Wednesday, August 19, 2015

6 Books with Science Fiction Author Ian Sales


Ian Sales is the author of the award-winning Apollo Quartet (see our glowing reviews of this must-read series: here, here, here and here), and founder of the SF Mistressworks blog. He can be found online at iansales.com and tweets as @ian_sales. Today he shares his "6 Books" with us...


1. What book are you currently reading? 

Loving by Henry Green. Originally published in 1945, it’s set belowstairs in a large house in rural Ireland during World War II. Green was apparently much neglected during the 1970s and 1980s, but he’s seen something of a resurgence in recent years. I don’t actually remember where I stumbled across his name - probably on some “authors you must read” list - but when I found an omnibus of three of his novels in a charity shop, I thought it worth giving him a go. And I’m glad I did. In Loving, Green throws the reader straight in at the deep end. The relationships between the characters are not explained, they have to be worked out from the story - a lot of which is carried in dialogue... and Green has a superb eye for voice (if that makes sense). Loving is not how I would tell a story, but the way he does it, it works superbly. And I have to wonder if it’s not a technique it might be worth trying...


2. What upcoming book you are really excited about?

One of my favourite short story writers, Helen Simpson, has a new collection out later this year, Cockfosters, so I’m keen to read that. And Katie Ward’s debut, Girl Reading , was hugely impressive, so I’m looking forward to seeing her next novel, The Woman in the Green Coat, also due late in the year. Neither are genre fiction. Next on the TBR, however, is Kim Stanley Robinson’s Aurora. I’ve been a fan of his fiction for decades, and I’ve heard good things of this one, so I’m looking forward to starting it.




3. Is there a book you're currently itching to re-read?

Just about the only re-reading I’m doing these days is books I’m reviewing for SF Mistressworks; but there are plenty of past reads I’d like to tackle again, such as Gwyneth Jones’s Aleutian trilogy of White Queen, North Wind and Phoenix CafĂ© (I used reviews I wrote back in the 1990s for SF Mistressworks). It’s also probably about time for my semi-irregular re-read of Samuel R Delany’s Dhalgren. And it’s not actually a re-read, but last year I tracked down a copy of the novel on which my favourite film, All That Heaven Allows is based, also titled All That Heaven Allows, by Edna Lee and (her son) Harry Lee, and I’m looking forward to re-visiting that story but in novel format.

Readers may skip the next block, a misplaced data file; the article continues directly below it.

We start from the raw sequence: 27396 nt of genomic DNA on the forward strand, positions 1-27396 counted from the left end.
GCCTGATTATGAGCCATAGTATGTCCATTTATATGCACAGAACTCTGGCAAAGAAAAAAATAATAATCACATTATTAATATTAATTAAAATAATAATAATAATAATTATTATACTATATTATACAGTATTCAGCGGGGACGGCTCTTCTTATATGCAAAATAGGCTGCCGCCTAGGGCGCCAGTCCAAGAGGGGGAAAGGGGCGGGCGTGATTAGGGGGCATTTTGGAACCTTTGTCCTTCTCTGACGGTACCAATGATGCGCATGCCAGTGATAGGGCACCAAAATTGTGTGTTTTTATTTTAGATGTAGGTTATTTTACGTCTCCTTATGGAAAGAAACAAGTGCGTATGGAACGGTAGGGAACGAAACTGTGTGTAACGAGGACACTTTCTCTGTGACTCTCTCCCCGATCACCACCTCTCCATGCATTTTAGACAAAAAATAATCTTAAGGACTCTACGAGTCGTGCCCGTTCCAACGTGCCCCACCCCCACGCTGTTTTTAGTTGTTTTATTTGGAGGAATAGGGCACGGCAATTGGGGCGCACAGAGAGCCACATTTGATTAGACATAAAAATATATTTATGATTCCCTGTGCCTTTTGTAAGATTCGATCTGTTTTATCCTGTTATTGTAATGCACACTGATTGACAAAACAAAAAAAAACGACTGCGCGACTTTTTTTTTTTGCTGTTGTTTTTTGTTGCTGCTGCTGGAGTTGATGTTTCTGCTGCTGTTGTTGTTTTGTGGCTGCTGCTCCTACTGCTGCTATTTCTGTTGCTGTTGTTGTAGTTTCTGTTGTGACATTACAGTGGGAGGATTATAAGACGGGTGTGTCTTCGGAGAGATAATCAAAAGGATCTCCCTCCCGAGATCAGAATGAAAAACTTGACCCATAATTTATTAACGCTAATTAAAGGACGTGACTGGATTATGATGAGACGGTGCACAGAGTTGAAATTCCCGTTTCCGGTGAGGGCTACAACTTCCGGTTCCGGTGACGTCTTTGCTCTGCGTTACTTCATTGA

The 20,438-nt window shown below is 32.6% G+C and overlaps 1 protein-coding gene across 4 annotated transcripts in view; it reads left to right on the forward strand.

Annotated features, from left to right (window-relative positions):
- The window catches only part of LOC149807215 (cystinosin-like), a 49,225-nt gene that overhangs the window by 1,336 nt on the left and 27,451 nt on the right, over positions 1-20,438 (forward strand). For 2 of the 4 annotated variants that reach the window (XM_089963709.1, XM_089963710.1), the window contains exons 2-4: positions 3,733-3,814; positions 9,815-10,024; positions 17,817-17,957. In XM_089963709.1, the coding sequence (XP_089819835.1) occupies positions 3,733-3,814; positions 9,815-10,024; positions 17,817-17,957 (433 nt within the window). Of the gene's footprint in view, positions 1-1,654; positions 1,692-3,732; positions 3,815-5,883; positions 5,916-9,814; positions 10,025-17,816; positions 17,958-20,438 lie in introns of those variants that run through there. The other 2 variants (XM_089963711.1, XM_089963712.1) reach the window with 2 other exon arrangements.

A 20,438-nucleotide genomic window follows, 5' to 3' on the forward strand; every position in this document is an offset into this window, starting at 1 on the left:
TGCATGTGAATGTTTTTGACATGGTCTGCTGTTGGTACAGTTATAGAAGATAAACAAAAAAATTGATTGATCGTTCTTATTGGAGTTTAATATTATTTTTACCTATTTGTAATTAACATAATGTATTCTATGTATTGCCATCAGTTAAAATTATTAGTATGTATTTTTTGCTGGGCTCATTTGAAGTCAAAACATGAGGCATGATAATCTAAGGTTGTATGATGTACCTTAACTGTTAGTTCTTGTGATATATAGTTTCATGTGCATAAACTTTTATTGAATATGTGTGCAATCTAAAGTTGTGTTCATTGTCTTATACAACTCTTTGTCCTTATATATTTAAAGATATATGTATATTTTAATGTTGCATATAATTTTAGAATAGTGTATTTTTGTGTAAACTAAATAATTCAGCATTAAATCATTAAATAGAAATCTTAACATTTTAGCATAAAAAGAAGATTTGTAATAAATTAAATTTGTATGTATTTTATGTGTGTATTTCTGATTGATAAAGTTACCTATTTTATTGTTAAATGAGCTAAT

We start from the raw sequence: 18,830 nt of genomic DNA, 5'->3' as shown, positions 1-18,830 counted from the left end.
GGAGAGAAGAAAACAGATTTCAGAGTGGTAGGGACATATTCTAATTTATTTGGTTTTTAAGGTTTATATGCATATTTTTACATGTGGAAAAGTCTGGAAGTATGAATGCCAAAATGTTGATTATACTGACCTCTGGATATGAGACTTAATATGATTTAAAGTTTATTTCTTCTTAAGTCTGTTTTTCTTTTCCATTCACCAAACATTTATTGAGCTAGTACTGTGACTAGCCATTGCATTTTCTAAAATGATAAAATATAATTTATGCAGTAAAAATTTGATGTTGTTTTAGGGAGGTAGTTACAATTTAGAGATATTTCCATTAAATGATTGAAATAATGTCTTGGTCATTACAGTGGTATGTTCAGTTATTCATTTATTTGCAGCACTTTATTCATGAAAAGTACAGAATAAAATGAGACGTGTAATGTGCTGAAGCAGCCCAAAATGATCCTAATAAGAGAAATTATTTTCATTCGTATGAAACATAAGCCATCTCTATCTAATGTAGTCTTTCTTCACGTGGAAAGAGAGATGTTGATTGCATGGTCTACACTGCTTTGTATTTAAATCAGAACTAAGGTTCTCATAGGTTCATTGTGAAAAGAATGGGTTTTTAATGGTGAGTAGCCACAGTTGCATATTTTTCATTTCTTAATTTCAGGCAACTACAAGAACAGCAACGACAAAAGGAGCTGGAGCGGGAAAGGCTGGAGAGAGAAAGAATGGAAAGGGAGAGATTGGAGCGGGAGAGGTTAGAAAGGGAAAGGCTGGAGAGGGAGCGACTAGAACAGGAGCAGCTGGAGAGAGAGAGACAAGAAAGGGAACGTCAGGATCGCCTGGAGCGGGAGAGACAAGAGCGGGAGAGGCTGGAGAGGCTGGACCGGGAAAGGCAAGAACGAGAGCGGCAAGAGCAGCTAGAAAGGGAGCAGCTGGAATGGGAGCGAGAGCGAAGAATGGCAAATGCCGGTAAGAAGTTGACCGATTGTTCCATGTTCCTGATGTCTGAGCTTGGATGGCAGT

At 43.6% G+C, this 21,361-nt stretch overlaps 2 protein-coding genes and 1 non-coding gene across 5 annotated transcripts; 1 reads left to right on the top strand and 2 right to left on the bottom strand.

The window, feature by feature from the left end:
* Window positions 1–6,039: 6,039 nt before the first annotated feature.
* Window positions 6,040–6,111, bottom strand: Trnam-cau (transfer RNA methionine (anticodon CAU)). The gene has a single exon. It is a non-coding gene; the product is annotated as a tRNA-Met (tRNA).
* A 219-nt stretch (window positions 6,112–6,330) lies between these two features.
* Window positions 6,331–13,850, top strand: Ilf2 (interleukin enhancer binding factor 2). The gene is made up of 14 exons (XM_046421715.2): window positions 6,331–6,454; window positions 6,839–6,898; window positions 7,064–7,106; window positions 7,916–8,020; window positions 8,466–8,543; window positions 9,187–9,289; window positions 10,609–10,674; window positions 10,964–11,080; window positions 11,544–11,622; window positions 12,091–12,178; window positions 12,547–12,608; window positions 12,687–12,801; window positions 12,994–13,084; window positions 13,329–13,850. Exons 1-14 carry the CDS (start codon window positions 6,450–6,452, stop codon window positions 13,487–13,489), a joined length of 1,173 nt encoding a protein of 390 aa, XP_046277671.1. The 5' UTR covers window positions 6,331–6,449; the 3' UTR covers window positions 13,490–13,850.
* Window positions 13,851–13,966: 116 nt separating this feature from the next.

4. How about a book you've changed your mind about over time--either positively or negatively? 

Definitely A Stainless Steel Trio. I loved the series as a teenager - I think I actually read The Stainless Steel Rat’s Revenge first, but I quickly got hold of the rest of the series and devoured them. I even liked the two comic adaptations in 2000AD. But a couple of years ago, I re-read The Stainless Steel Rat and… it was dreadful. Really terrible. The writing was workmanlike at best, the story didn’t actually need to be science fiction (it’s a 1930s caper film tricked out with coal-powered robots, etc.), and the characterisation of Angelina, the villain, was deeply offensive. I immediately purged my shelves of all my Harry Harrison books. 


5. What's one book, which you read as a child or young adult, that has had a lasting influence on your writing?

I started writing late, so I don’t think any of my influences stretch back to my childhood or teen years. Besides, I was reading 1970s and 1980s science fiction then, and I’m not likely to write that now. But the two books that have most heavily influenced my writing, I read this century. They are Ascent by Jed Mercurio and Moondust by Andrew Smith. Those two books are probably the most responsible for the Apollo Quartet. I suppose you could throw The Road or Blood Meridian in there too, as one of the inspirations for Adrift on the Sea of Rains was “Cormac McCarthy on the Moon”, which led to the prose style I used. Oh, and there’s a bit of DNA from WG Sebald’s Austerlitz in there as well. As the quartet progressed, of course, more books contributed to it - not just as research, but also in terms of narrative feel and atmosphere; and I think the final book, All That Outer Space Allows, has a little bit of DH Lawrence’s Sons and Lovers in it somewhere, not to mention all the 1950s and 1960s women sf writers I read, and read about, while writing the novel.


6. And speaking of that, what's *your* latest book, and why is it awesome?

It’s titled A Prospect of War and it was published by Tickety Boo Press. It’s the first book of a wide-screen space opera trilogy with swords that’s a little bit steampunk and a little bit Regency. Sort of. Despite the title and the GIANT SPACE BATTLESHIP on the cover, it’s not military SF. But there are lots of sword-fights and battles and space-battles, the latter two more or less inspired by various wars from the Age of Reason. It’s kind of a “hidden prince saves empire” almost-consolatory fantasy-type plot, made complicated by lots of wheels-within-wheels conspiracies and an embarrassing tendency by the author to twist or deconstruct each space opera trope as he deploys it... And I like to think it’s witty too. A Prospect of War will be followed in October by A Conflict of Orders, and by the final book, A Want of Reason, in March next year.

-Ian Sales


***

POSTED BY: The G--purveyor of nerdliness, genre fanatic and Nerds of a
Feather founder/administrator (2012).

No comments:

Post a Comment